Bill Cosby Goes on Tour to Teach Men How to Avoid Sexual Assault Allegations
After an excruciating 52 hours of deliberation, Bill Cosby’s criminal trial ended in a deadlock last week as the jury was unable to reach a unanimous decision and were forced to declare a mistrial. The 79-year-old comedian was on trial for allegedly drugging and sexually assaulting Andrea Constard, a former women’s basketball coach at Temple University, in 2004.
In the aftermath of the mistrial, Cosby’s spokespeople, Andrew Wyatt and Ebonee Benson, announced that later this summer, the Cosby team will “host a town hall tour across the country to educate young people on how to avoid being accused of sexual assault.”
No, you did not misread that. The town hall will not educate citizens on how to not sexually assault someone. The town hall will not teach the significance of asking for consent, or that giving another person sedatives in order to ensure personal sexual satisfaction is indeed a form of rape. Instead, Cosby’s initiative intends to teach attendees how not to get accused for a sexual assault crime.
It is unclear if Cosby himself will host the town hall forums, but those representing the Cosby name will certainly be in attendance. In an interview with local Birmingham morning program, Good Day Alabama, Wyatt described that the town halls will be a space to talk to young people about sexual assault.
He continued, “We are now planning town halls and we’re going to be coming to [Birmingham] sometime in July to talk to young people because this is bigger than Bill Cosby. This issue can affect any young person, especially young athletes of today. And they need to know what they’re facing when they’re hanging out and partying, when they’re doing certain things that they shouldn’t be doing — and it also affects married men.”
You may be asking the same question that Good Day Alabama’s host asked: are these town halls “kind of a do as I say not as I do situation”? To which Benson quickly interjected, explaining that people need to be educated on sexual assault legislation. This was a key argument for Cosby’s legal team during his trial, since Constand’s sexual assault allegation against Cosby originates from an incident that took place more than a decade ago, and was weeks shy of being too late to prosecute.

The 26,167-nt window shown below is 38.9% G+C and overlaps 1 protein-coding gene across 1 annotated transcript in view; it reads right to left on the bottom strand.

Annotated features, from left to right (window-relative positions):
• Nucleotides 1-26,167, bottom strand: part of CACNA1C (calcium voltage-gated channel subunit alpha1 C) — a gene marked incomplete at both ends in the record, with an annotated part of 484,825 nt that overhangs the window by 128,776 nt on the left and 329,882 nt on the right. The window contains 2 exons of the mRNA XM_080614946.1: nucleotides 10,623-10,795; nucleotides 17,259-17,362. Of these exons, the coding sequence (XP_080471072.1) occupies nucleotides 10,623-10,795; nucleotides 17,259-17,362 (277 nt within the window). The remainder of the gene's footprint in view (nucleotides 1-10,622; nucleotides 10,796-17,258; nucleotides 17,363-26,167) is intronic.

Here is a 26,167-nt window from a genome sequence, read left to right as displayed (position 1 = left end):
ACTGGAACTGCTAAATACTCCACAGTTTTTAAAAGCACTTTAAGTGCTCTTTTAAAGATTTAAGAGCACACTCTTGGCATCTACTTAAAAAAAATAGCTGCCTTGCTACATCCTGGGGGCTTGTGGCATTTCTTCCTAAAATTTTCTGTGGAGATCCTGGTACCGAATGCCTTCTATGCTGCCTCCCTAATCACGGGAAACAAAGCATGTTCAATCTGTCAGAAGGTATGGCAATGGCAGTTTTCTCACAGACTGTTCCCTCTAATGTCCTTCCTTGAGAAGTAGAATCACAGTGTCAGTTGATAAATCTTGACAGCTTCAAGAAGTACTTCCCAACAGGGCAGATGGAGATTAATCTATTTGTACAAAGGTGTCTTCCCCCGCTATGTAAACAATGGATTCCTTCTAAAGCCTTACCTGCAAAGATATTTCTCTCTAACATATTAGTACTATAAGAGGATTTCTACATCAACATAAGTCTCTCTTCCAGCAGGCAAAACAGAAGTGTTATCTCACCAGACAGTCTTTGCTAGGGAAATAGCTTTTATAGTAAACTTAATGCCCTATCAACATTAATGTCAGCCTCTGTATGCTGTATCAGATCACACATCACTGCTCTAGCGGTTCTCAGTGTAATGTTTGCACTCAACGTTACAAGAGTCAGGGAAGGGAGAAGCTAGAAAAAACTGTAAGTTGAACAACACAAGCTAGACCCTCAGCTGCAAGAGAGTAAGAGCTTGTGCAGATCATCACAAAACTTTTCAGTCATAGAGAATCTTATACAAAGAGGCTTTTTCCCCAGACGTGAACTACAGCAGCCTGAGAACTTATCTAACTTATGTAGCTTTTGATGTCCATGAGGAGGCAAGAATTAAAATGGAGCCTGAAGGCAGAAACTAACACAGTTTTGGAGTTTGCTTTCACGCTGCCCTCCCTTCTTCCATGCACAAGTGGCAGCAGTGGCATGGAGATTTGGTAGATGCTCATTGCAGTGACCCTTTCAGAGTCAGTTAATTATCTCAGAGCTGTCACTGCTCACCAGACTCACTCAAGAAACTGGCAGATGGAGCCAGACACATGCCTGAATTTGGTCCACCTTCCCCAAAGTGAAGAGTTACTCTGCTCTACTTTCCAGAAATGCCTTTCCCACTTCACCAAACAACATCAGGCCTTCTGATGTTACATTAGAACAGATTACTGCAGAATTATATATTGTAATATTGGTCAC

According to Mother Jones, 34 U.S. states have statutes of limitations on filing rape or sexual-assault charges, meaning that a charge must be filed, depending on the individual state’s laws, ranging from 3 to 30 years after an incident. (View complete map here for state-by-state details.)
However, Benson noted that “laws are changing. The statute of limitations for victims of sexual assault are being extended.” She went on to say that people need to be educated on “a brush against the shoulder [because] you know, anything at this point can be considered sexual assault and it’s a good thing to be educated about the laws.”
The controversial “town hall tour” announcement has already received many critical responses and backlash from the public.
For example, women’s advocacy group UltraViolet wrote: “Let’s call this tour what it really is: Bill Cosby’s ‘how to get away with rape and sexual assault’ tour. The fact that Cosby, a man who has admitted to drugging women with quaaludes, would have the audacity to travel the country teaching men how to avoid rape accusations is a disgusting display of rape culture in action.”
“Mr. Cosby’s so-called workshops appear to be a transparent and slick effort to attempt to influence the jury pool from which jurors will be selected for his second criminal trial,” stated Attorney Gloria Allred. Ms. Allred represents more than 50 of the women who have come forward with similar allegations of assault against Cosby that have never been prosecuted. “Mr. Cosby should understand, however, that this is not about optics. It is about evidence and according to news reports, at least 10 jurors out of 12 voted to convict him on at least one felony count. Under the circumstances, Mr. Cosby should not be conducting sex assault workshops, but if he does do them then the best advice he can give to those attending is that if you do not drug and sexually assault women, then you need not worry about being charged with a crime.”